The process of identifying studies was completed independently by two authors (CM and LG). At the same time, data extraction and quality assessment were performed for the included studies. Negotiating between the two authors resolved the differences, and a consensus result was reached.
Based on the results of the identifying process, we used the NOS scale to assess the quality of included studies (13). The scale includes three question areas for selection, comparability, and exposure. The scale ranged from zero to nine stars, and studies with a score of six stars or more were considered high quality.
The researchers used the standard table to extract the following information from included studies: first author’s name, publication year, region, study design, sample size, intervention, mean age, cutoff value, follow-up time, survival statistics, hazard ratio (HR) and 95% confidence intervals (95% CI).
Data analysis was done by using Stata version 16.0 (StataCorp LP, University City, Texas, United States). Using the HR and its 95% CI of the multivariate analysis in each study to assess the importance of the PNI score for the prognosis of UTUC patients. In the meta-analysis, when the effect index is HR, the risk ratio is usually taken as the logarithm as the effect value (14). Therefore, we enter commands in the Stata 16 software to find the logarithmic values of HR, the upper limit of HR’s 95% CI, and the lower limit of HR’s 95% CI, and then perform the meta-analysis. The others can be extracted directly from the original study without conversion. We performed the Q test and χ2 test to value the heterogeneity between the included literatures. If I2 > 50%, the differences between the studies are considered significant, and random effect models are used (15). In addition, a sensitivity analysis is also carried out on this basis (16). We did subgroup analyses for each survival statistic based on the cutoff value. Begg’s test was used to test for publication bias between studies, and P < 0.05 was considered biased (17).
Description of studies
By the search process, 214 studies were screened from the established database, and two studies were searched manually. Six studies, including seven cohorts, were eventually included in our meta-analysis (7, 11, 18–21). The detailed systematic search process is shown in Figure 1. The baseline data of the included studies are given in Table 1, including age, region, type of study design, sample size, surgical type, cutoff value, follow-up time, grouping, and survival outcomes. Six studies, including 2,324 patients, were published between 2015 and 2022. The included studies were all retrospective studies.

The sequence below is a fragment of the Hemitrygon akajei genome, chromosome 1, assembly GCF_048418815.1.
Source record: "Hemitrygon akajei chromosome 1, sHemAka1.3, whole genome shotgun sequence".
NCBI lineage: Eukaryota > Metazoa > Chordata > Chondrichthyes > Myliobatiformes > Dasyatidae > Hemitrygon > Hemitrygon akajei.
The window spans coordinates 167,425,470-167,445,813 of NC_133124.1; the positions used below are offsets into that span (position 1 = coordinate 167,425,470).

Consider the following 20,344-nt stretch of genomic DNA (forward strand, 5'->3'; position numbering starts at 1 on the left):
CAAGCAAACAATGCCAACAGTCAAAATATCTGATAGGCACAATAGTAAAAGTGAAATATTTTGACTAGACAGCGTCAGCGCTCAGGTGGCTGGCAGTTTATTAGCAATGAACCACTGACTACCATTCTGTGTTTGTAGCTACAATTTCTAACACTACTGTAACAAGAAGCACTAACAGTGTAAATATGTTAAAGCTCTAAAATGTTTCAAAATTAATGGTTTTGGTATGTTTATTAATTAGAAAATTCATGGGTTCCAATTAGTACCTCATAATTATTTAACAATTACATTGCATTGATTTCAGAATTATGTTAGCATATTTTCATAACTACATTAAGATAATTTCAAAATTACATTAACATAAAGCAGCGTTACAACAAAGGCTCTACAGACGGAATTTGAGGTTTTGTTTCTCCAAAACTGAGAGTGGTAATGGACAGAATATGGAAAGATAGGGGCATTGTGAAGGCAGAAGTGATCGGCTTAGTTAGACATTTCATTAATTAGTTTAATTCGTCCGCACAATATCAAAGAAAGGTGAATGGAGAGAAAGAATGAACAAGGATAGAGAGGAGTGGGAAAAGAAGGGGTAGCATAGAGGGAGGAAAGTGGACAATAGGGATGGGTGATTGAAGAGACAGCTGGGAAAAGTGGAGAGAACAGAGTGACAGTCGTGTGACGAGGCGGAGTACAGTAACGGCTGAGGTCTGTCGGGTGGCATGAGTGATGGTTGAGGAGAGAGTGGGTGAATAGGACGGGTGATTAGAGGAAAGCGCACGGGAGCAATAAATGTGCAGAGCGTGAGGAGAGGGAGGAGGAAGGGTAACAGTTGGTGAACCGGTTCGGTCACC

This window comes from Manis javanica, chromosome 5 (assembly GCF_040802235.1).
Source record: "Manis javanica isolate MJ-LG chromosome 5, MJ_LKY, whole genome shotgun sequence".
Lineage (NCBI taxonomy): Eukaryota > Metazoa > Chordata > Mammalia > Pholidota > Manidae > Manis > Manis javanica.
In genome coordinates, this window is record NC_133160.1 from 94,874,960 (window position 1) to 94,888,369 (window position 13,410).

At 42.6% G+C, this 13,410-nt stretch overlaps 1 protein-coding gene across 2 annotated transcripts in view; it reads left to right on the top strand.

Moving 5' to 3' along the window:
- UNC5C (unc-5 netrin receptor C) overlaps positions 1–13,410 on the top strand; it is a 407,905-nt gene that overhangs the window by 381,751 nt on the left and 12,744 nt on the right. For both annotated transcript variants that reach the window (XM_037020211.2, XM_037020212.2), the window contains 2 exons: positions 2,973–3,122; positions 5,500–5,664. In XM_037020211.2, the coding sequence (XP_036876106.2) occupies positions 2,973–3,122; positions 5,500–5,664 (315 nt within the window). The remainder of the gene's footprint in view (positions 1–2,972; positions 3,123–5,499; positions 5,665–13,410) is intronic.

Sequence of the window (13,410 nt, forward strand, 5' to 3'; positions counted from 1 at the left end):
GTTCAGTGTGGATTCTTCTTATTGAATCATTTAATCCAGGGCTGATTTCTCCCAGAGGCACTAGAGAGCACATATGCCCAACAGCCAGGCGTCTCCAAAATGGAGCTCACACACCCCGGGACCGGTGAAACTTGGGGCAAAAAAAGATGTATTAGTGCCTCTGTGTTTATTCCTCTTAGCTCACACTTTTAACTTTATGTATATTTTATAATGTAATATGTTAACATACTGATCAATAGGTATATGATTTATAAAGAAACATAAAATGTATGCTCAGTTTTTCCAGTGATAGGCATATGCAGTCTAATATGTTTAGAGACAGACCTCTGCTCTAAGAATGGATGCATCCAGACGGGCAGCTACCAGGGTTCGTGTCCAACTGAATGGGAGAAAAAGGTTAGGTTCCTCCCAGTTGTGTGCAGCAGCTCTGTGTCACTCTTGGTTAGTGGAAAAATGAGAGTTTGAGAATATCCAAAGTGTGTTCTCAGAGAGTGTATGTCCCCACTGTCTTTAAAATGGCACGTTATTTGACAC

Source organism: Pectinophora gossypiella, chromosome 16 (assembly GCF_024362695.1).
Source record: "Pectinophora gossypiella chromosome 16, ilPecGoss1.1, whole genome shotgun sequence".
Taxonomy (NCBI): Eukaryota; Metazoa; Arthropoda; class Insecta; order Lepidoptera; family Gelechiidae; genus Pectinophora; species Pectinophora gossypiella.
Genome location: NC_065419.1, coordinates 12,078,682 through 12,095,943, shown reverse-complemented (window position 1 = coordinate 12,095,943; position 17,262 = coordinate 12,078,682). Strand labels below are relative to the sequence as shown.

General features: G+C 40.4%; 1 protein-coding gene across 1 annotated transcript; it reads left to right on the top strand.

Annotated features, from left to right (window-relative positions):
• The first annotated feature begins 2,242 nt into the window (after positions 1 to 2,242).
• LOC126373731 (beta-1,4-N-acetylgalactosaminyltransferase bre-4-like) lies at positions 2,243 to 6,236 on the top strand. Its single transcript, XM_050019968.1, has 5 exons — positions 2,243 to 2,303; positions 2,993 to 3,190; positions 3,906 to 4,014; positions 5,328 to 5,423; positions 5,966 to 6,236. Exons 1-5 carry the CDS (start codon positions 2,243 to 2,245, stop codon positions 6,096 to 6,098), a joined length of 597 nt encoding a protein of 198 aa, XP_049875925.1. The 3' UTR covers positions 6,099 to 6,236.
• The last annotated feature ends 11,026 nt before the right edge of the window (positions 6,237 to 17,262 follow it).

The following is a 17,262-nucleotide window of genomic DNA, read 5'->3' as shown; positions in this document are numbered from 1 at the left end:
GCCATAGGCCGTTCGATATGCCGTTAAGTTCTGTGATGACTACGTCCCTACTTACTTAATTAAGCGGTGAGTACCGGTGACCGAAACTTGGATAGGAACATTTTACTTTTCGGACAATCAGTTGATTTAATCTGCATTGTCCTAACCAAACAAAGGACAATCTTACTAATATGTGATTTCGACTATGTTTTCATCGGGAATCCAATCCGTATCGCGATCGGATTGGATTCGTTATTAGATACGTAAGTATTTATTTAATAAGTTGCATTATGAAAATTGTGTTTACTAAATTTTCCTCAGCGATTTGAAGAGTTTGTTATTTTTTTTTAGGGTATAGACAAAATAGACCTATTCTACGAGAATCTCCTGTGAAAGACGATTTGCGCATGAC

According to the scoring rules of the NOS scale, we assessed the quality of the studies. The quality scores of the included studies are recorded in Table 2. The quality scores of all included studies are ≥ 6 stars and are considered high quality.
The relationship between over survival and prognostic nutritional index score
Five studies, including six cohorts, revealed the correlation between preoperative PNI score and OS (7, 11, 18, 20, 21). According to the results of the heterogeneity test, there was no heterogeneity among the studies (I2 = 0%), and a fixed effects model was used to combine the effect size of each study. The outcomes of the meta-analysis demonstrated that lower preoperative PNI scores were associated with poorer OS (HR: 1.92; 95% CI 1.60 to 2.30; P < 0.01 Figure 2A).
Figure 2. Forest plot and meta-analysis. (A) Forest plot and meta-analysis of the relationship between over survival (OS) and prognostic nutritional index (PNI) score. (B) Forest plot and meta-analysis of the relationship between disease-free survival/recurrence-free survival/progression-free survival, and prognostic nutritional index score. (C) Forest plot and meta-analysis of the relationship between cancer-specific survival/disease-specific survival, and prognostic nutritional index score.
The relationship between disease-free survival/recurrence-free survival/progression-free survival, and prognostic nutritional index score
A total of five eligible studies revealed the prognostic role of pre-treatment PNI score on DFS/RFS/PFS in patients with UTUC (7, 11, 19, 21). Since there was no heterogeneity among studies (I2 = 0%), we used a fixed effects model to perform the meta-analysis. The ultimate result showed that the lower the preoperative PNI score of UTUC patients, the decreased their DFS/RFS/PFS (HR: 1.57; 95% CI 1.33 to 1.85; P < 0.01 Figure 2B).
The relationship between cancer-specific survival/disease-specific survival, and prognostic nutritional index score
Six studies, including seven cohorts, showed the correlation between preoperative PNI score and CSS/DSS (7, 11, 18–21). Given the heterogeneity test outcome (I2 = 0%), we used the fixed effects model. Our results suggested that a lower level of preoperative PNI was associated with decreased CSS/DSS (HR: 1.79; 95% CI 1.49 to 2.16; P < 0.01 Figure 2C).